North Korea has hit a new low, using the death of over 150 people to exploit a zero-day flaw in Internet Explorer.
Google’s Threat Analysis Group on Wednesday spotted the flaw, CVE-2022-41128, an RCE bug in the JScript9 scripting language engine.
Microsoft fixed it in November 2022’s patch dump.
But Google says the North Korean government-backed actors known as APT37 created an exploit for the flaw and embedded it in a document titled ““221031 Seoul Yongsan Itaewon accident response situation (06:00).docx”.
The Seoul Yongsan Itaewon accident took place in late October and saw over 150 people crushed to death when Halloween celebrations went very wrong. Hundreds more were injured, many seriously.
South Korea declared a week of national mourning after the incident.
And now APT37 has used it – while memories are still very, very, raw in the South – to distribute malware.
And nasty malware, too.
“The vulnerability can be exploited to execute arbitrary code when rendering an attacker-controlled website,” Google explained. It does so by infecting documents so they download “a rich text file (RTF) remote template, which in turn fetched remote HTML content. Because Office renders this HTML content using Internet Explorer (IE).”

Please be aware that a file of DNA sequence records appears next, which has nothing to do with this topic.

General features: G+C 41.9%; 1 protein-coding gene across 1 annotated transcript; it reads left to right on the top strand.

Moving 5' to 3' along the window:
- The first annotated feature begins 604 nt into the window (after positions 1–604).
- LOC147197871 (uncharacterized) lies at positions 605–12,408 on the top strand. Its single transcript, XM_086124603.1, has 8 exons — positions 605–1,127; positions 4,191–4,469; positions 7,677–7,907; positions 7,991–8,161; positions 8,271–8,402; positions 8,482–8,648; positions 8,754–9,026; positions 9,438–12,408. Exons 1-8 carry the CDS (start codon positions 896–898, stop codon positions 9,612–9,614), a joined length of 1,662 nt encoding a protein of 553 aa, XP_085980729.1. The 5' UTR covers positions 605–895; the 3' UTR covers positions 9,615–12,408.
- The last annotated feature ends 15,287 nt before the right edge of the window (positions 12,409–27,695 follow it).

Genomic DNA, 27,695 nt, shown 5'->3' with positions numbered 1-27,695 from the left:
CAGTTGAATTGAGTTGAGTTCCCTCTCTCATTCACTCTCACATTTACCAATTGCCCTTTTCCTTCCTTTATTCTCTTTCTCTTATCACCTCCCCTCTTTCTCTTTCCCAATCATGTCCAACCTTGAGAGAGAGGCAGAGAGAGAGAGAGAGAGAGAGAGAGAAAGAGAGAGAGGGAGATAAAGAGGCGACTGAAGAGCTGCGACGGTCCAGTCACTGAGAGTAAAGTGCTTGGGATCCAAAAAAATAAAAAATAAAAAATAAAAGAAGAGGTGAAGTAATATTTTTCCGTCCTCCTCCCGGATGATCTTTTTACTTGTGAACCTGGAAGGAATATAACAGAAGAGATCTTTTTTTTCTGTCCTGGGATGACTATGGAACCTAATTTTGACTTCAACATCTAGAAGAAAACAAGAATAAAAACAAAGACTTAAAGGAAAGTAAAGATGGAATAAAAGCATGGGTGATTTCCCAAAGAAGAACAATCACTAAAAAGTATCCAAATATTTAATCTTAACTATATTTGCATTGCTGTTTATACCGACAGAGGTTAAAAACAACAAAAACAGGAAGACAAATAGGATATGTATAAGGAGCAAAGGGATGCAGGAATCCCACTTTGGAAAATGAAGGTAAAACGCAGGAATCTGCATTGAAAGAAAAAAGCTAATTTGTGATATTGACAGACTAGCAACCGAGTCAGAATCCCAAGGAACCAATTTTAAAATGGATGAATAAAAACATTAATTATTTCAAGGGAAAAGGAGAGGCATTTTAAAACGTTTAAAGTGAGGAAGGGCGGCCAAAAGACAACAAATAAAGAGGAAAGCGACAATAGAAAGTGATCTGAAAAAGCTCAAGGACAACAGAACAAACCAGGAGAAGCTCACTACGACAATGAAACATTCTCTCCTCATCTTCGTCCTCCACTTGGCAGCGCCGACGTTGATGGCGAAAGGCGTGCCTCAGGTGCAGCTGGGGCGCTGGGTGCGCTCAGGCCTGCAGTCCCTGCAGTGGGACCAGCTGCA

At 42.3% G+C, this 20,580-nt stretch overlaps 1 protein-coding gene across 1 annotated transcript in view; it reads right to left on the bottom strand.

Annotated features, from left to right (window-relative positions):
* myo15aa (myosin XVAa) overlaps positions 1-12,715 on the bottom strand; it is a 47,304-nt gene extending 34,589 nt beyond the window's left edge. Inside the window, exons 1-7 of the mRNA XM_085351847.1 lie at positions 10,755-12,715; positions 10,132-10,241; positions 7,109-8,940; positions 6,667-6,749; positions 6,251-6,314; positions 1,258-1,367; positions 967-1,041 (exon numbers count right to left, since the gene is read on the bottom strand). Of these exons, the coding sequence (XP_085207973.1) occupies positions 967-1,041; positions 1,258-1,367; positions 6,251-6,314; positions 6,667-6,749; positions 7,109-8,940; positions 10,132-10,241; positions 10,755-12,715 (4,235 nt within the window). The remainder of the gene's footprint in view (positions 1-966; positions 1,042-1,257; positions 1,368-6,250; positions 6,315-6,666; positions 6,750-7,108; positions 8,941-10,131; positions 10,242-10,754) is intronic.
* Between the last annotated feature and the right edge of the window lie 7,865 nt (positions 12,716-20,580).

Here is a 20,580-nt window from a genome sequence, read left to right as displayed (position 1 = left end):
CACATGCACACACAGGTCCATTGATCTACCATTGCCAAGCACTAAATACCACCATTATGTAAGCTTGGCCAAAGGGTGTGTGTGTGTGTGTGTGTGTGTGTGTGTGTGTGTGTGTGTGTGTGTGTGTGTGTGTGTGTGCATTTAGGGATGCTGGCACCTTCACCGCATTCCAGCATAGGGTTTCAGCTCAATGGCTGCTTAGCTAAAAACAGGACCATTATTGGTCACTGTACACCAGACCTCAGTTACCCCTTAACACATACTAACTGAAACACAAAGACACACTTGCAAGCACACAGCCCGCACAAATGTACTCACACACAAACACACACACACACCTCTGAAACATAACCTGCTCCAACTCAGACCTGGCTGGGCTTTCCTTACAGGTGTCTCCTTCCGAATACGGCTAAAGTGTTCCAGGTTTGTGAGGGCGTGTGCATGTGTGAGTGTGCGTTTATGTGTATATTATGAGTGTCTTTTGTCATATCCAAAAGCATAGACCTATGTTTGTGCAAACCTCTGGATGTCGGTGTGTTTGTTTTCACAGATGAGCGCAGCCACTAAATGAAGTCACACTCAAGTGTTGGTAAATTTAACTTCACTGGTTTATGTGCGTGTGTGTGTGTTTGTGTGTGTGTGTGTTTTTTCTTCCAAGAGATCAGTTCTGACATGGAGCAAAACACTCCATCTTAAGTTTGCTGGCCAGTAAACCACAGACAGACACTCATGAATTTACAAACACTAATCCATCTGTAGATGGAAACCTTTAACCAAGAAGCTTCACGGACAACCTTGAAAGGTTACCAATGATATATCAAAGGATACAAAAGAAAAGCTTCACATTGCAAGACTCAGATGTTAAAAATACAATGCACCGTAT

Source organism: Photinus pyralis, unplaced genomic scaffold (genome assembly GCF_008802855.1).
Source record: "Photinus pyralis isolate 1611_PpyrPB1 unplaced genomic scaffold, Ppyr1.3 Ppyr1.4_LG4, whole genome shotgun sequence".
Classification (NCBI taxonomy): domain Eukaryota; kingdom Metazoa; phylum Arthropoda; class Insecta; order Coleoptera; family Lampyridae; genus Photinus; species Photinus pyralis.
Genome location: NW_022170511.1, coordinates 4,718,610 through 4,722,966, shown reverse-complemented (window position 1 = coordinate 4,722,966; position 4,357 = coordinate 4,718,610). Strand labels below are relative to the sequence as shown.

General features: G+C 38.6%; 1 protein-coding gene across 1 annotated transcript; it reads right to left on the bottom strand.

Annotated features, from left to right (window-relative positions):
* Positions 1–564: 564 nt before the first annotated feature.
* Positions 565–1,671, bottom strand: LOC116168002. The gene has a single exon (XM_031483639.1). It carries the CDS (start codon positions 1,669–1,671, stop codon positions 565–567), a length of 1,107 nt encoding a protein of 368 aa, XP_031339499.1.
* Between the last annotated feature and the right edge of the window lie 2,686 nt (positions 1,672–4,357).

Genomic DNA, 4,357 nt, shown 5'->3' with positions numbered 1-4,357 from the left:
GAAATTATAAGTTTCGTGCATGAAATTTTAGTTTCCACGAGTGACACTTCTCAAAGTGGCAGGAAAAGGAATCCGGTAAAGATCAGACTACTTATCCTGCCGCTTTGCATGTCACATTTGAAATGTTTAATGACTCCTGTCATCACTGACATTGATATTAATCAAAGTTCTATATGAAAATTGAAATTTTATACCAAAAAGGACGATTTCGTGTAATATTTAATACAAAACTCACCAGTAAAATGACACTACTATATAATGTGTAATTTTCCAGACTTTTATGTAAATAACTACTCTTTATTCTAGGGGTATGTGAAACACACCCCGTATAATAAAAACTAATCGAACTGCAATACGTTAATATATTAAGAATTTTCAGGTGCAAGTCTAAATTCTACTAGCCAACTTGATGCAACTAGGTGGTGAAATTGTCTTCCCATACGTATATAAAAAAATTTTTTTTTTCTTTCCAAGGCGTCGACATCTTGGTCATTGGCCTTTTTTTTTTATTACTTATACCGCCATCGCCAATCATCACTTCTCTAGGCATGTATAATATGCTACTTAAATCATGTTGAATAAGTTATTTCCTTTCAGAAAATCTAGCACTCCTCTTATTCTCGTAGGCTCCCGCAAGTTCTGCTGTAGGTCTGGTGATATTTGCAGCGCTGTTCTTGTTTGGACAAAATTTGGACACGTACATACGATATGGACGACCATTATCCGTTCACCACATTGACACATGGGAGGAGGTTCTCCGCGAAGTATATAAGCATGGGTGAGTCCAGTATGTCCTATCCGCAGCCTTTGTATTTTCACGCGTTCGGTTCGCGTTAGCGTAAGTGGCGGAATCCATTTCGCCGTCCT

Internet Explorer has of course been deprecated but is still present on many PCs. Quite possibly more PCs in South Korea than elsewhere given some of the nation’s government websites relied on legacy Microsoft browser technologies until 2021.
North Korea stands accused of using cyber-ops to steal data, money, and whatever else it can get its hands on.
And now it’s also used hacking to exploit the deaths of children in the hope of infecting innocent individuals’ PCs.
Which is horrible, grim, behaviour. But far from atypical for North Korea’s government, which those of you with a strong stomach can learn about in horrifying detail in this searing United Nations report that details the regime’s excesses. ®